Less than a month ago, Hillary Clinton said she'll be completely honest with the American people and federal investigators about her use of a private, unsecured email server.
“No one has reached out to me yet,” Clinton lied on CBS’s May 8 "Face the Nation." "I think last August I made it clear I’m more than ready to talk to anybody any time."
What she didn't say is that the only way it'll happen is over her cold, dead body.
Thanks to a damning report from the state department's Inspector General, we now know that Clinton flatly refused to speak to state department investigators. Her aides also closed ranks, declining to participate in interviews.
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Thanks to that same report, which quoted previously-unreleased Clinton emails, we know the former Secretary of State didn't use a private, unsecured email system for "convenience," as she's insisted for the past year. In her own words, writing to her own aides, Clinton admitted she did it to circumvent the Freedom of Information Act -- in other words, to prevent Americans and media organizations from learning the details of how she operated and communicated in one of the government's most important posts.
"We should talk about putting you on State email or releasing your email address to the department so you are not going to spam," Clinton's deputy chief of staff wrote to her, according to the state department report.
"Let's get separate address or device, but I don't want the risk of personal [email] being accessible," Clinton replied.
What Clinton was really saying is that she would decide which emails the media and the public could have access to, and thanks to the ongoing probes into the email controversy, we know Clinton excluded thousands upon thousands of emails that were directly tied to government business.
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Then there are the 30-plus lawsuits filed in the past four years by media organizations and non-profits that tried, in vain, to gain access to Clinton's communications. Those organizations have every right to that information, but they were stonewalled by a state department that literally did not have the emails to release because Clinton kept them even from her own agency.
For media organizations, the Freedom of Information Act is one of the most important tools they can use to learn about what government officials are doing in the shadows, away from the glare of TV cameras or the ears of print journalists. It's a law that codifies Americans' right to know what their leaders are doing, and Clinton has shown absolute contempt for it. It's a law that applies to every politician, from the president right on down to your local mayor. But it does not, apparently, apply to Hillary Clinton.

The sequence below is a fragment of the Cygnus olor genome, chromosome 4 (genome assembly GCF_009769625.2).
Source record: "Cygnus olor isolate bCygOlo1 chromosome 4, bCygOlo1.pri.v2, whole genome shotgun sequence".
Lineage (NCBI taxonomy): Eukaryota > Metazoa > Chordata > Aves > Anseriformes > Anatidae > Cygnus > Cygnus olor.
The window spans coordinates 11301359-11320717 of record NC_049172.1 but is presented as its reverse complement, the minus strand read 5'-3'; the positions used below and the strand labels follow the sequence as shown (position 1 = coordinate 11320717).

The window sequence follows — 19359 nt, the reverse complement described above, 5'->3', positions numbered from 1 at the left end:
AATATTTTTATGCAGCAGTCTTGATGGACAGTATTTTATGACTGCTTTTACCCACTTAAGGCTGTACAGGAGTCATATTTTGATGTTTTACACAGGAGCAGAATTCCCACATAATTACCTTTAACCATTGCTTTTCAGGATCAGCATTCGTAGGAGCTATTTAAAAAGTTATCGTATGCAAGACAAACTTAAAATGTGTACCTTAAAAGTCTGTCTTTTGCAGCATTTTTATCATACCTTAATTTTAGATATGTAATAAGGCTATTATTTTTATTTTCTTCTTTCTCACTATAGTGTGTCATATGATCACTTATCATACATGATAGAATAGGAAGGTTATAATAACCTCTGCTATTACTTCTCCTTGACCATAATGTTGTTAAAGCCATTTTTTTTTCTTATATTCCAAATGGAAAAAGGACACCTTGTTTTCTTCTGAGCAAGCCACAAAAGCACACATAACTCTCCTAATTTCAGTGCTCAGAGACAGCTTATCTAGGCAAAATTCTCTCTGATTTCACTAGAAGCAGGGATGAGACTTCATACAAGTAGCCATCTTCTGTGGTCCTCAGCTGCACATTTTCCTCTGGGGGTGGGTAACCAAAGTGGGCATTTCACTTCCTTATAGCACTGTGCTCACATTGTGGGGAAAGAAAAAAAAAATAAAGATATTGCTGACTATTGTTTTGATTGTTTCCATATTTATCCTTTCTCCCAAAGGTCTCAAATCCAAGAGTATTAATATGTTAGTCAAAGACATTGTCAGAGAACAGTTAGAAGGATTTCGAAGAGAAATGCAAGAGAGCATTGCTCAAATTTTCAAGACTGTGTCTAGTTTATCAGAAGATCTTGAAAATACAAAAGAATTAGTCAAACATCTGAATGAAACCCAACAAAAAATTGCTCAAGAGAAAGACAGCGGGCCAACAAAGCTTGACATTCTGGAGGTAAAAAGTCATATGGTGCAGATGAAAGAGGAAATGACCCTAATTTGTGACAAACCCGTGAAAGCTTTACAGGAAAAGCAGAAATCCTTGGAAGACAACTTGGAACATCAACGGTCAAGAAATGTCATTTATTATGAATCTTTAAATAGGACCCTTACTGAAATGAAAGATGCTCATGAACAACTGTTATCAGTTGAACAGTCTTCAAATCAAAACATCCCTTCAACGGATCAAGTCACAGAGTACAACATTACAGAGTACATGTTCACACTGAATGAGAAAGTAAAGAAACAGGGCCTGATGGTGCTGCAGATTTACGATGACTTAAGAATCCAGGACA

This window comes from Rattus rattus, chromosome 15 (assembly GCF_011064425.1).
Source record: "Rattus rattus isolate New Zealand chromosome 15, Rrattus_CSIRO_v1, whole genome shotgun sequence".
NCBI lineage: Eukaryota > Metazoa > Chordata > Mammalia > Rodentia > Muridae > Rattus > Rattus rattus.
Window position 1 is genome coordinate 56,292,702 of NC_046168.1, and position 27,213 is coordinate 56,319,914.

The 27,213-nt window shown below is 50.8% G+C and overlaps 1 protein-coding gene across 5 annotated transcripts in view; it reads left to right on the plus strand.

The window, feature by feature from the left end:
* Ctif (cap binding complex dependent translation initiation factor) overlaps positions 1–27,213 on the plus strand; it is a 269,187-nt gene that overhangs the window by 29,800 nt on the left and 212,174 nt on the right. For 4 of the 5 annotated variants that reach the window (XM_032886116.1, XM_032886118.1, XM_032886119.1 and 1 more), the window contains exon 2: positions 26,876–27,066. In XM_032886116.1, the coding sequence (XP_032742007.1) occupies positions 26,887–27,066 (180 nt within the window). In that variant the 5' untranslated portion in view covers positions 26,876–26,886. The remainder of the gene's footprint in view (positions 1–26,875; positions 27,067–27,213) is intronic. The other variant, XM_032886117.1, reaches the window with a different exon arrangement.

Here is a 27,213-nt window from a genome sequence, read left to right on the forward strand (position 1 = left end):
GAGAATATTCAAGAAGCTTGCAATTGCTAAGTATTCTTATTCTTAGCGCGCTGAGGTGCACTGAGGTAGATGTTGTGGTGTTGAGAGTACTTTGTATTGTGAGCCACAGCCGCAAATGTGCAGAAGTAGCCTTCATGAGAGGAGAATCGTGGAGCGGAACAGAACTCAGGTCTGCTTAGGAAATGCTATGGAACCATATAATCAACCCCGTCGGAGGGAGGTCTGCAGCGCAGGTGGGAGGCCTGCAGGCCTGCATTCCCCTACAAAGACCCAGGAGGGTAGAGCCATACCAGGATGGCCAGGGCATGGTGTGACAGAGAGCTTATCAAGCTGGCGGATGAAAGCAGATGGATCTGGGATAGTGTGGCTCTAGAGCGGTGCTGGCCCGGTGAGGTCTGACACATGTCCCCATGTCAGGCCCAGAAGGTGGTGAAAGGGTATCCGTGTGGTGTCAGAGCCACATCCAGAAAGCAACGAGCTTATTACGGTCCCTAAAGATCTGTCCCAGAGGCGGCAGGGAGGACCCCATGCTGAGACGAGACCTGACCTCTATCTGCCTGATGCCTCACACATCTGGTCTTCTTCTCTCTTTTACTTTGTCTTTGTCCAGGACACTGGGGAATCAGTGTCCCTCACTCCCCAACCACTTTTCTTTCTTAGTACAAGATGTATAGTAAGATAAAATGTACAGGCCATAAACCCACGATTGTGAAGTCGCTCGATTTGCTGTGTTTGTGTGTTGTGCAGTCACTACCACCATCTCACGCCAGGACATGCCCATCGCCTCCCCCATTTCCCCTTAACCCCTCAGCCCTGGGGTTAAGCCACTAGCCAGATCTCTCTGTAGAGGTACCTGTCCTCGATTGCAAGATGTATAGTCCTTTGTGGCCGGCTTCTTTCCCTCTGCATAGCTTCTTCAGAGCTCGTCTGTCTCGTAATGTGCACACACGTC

Now a federal judge is helping Clinton keep even more details from Americans.
On May 26, former Clinton Chief of Staff Cheryl Mills was questioned by lawyers from Judicial Watch in a deposition. The public has every right to know what happened during that deposition, and to have access to recordings of it.
But U.S. District Court Judge Emmet Sullivan says no. Siding with Clinton's attorneys, Sullivan said transcripts of the deposition will be made public, "therefore unnecessary to also make the audiovisual recording of Ms. Mills' deposition public."
And why did attorneys for Mills and Clinton petition the judge for the release of only a transcript, instead of a recording? Because if a video of the deposition was released, it could be potentially used “as part of a partisan attack” against Clinton in the presidential election, says RT.
Got that? Americans' right to know is now superseded by Clinton's concerns about being attacked politically, according to a judge appointed by former President Bill Clinton. That means we'll miss facial expressions, stammers, pregnant pauses, body language and all the other non-verbal aspects of that deposition that could shed just as much light on the situation as the transcript does. They might even reveal more than the words Mills spoke, since her lawyers interrupted Judicial Watch's questions literally hundreds of times, according to the transcript.
Sullivan is dead wrong to seal the recordings. He should know better, especially in a case that has been defined by Clinton's complete, utter contempt for the public's right to know. He should know that even the mere appearance of secrecy isn't acceptable.
And for voters, how can anyone take Clinton at her word when she says she'll conduct government business in public as president, and run a transparent administration? How can anyone expect transparency from a politician who has fought tooth and nail to keep documents from the public at every stage of her career?
For better or worse, the majority of coverage and reaction to the Clinton email controversy has focused on whether she compromised state secrets and broke the law. But her efforts to cloak her actions should concern every person who's considering pulling the lever for her in November... if she makes it that far.